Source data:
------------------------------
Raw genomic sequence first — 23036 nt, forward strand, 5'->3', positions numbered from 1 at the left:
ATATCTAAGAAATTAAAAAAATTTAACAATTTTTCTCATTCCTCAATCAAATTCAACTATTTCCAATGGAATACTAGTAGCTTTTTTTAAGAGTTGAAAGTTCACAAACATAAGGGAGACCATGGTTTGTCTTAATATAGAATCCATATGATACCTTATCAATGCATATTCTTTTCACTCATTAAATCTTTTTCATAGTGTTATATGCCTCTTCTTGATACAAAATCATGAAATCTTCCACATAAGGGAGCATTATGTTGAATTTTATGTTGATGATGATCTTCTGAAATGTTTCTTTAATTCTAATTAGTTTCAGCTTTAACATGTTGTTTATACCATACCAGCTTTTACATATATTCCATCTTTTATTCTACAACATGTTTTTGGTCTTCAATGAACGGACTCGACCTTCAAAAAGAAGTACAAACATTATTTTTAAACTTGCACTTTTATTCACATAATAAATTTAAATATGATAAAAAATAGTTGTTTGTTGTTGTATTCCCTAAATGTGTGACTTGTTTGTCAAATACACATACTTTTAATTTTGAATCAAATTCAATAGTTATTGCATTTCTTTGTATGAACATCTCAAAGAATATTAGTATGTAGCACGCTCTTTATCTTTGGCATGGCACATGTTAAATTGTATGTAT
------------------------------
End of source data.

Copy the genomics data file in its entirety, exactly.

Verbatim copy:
Raw genomic sequence first — 23036 nt, forward strand, 5'->3', positions numbered from 1 at the left:
ATATCTAAGAAATTAAAAAAATTTAACAATTTTTCTCATTCCTCAATCAAATTCAACTATTTCCAATGGAATACTAGTAGCTTTTTTTAAGAGTTGAAAGTTCACAAACATAAGGGAGACCATGGTTTGTCTTAATATAGAATCCATATGATACCTTATCAATGCATATTCTTTTCACTCATTAAATCTTTTTCATAGTGTTATATGCCTCTTCTTGATACAAAATCATGAAATCTTCCACATAAGGGAGCATTATGTTGAATTTTATGTTGATGATGATCTTCTGAAATGTTTCTTTAATTCTAATTAGTTTCAGCTTTAACATGTTGTTTATACCATACCAGCTTTTACATATATTCCATCTTTTATTCTACAACATGTTTTTGGTCTTCAATGAACGGACTCGACCTTCAAAAAGAAGTACAAACATTATTTTTAAACTTGCACTTTTATTCACATAATAAATTTAAATATGATAAAAAATAGTTGTTTGTTGTTGTATTCCCTAAATGTGTGACTTGTTTGTCAAATACACATACTTTTAATTTTGAATCAAATTCAATAGTTATTGCATTTCTTTGTATGAACATCTCAAAGAATATTAGTATGTAGCACGCTCTTTATCTTTGGCATGGCACATGTTAAATTGTATGTAT